Sales people generally hate this weekly meandering through sales meeting hell and the accompanying glimpse into the hollow caverns of the sales management brain in stupefying inaction. 


I believe there are four primary reasons sales meetings are such a waste of time and effort:

  1.  No purpose.  A great many sales meetings are held for no other reason other that it’s Monday (or Friday, or Thursday, or whatever day of the week they are normally held on).  Consequently, the meeting is destined to be a time waster.  One time wasting meeting is bad enough, but I know of some companies who have three or even five of these meetings every week (often these mulit meeting companies are seeking to keep control of their salespeople).
  2. No preparation.  Whomever is in charge of the meeting (generally the immediate manager of the assembled team) has invested not a single minute in preparing for the meeting.  As they’re sitting down for the meeting, they take out a pen and jot down two or three things to talk about.  Again, the perfect setting for a waste of time.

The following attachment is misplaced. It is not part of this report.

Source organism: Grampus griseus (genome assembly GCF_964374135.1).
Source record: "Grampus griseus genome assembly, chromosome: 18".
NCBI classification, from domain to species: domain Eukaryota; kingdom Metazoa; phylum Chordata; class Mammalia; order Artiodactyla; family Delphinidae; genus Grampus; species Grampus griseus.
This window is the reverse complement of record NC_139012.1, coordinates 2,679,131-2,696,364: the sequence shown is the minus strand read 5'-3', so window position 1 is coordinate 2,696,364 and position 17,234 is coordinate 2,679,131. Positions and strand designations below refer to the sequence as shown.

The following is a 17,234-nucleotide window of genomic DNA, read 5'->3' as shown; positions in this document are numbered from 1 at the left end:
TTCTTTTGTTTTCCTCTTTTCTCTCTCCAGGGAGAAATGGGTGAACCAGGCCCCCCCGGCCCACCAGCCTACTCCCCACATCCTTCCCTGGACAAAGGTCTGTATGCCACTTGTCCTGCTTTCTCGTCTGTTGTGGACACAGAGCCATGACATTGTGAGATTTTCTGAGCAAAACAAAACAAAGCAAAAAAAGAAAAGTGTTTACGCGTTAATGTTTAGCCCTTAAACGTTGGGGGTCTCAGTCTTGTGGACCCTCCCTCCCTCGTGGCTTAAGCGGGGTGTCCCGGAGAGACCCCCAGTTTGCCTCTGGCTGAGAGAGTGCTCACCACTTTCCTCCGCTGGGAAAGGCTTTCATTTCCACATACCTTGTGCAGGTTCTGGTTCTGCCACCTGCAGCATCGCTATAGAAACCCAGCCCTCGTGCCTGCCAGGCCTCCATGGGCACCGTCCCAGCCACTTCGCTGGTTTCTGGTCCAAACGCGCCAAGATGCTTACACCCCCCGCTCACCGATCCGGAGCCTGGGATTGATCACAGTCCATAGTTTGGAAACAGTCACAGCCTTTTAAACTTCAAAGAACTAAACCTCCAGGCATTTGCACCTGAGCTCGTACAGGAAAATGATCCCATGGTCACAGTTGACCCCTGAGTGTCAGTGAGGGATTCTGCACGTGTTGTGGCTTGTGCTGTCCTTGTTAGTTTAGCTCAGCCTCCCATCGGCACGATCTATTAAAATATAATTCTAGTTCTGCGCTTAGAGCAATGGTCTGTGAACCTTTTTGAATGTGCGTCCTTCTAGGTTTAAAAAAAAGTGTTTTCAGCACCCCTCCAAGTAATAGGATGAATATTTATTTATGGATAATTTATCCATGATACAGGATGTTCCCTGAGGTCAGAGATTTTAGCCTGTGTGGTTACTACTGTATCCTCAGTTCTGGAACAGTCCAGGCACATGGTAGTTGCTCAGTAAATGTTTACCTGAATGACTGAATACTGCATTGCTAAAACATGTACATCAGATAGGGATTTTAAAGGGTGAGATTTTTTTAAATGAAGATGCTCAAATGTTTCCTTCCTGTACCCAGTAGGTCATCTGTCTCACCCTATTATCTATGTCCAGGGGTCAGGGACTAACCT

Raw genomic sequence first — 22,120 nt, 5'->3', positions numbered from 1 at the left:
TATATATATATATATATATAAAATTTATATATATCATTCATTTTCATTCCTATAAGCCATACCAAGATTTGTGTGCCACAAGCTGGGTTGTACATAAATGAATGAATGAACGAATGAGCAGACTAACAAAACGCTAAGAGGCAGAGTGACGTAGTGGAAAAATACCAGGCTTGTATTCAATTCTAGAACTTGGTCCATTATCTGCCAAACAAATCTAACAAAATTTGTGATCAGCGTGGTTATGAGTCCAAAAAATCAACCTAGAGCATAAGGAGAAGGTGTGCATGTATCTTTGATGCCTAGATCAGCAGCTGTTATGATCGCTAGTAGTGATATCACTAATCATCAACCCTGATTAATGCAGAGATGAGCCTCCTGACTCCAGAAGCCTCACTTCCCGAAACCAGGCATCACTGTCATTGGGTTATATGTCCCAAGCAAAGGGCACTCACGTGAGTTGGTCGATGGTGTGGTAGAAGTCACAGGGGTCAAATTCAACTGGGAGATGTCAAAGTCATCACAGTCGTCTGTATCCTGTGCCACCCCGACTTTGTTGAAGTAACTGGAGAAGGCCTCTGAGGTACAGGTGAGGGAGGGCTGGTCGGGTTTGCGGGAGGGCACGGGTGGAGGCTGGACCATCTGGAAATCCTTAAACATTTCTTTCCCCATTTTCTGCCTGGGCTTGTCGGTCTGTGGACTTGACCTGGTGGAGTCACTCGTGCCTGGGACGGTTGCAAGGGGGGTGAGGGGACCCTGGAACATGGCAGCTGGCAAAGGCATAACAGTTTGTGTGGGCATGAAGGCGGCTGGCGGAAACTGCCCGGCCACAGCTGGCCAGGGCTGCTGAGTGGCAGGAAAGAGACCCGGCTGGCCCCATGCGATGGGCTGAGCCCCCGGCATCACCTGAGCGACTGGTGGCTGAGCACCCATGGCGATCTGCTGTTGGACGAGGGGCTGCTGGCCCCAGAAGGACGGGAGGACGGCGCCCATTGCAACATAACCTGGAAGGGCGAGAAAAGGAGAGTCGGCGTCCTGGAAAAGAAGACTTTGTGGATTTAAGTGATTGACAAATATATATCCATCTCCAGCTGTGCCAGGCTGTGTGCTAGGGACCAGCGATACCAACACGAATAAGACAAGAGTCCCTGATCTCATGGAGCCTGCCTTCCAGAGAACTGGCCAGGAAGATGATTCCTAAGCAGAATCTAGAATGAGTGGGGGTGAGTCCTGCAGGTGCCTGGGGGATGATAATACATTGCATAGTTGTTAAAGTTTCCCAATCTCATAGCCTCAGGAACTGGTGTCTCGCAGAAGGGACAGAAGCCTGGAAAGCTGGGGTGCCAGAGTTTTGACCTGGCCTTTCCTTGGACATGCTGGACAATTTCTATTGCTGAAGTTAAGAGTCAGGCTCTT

3. Too many tangents.  Without having prepared for the meeting and knowing exactly what to deal with, it is easy for the manager to veer off onto tangents that ultimately have nothing to do with anything. Yet another factor that guarantees the meeting will be useless.
  4.  A haven of negativity.  Especially during times like the present when business is tough, an unprepared manager tends to focus on trying to cajole numbers out of his or her team.  People are put up for ridicule in front of their peers because of poor numbers, they are forced to justify their performance, and the rest sit in silence, knowing their turn is next once the manager has finished “coaching” their current prey.   Now not only is the meeting a waste of time, it is a real morale killer too.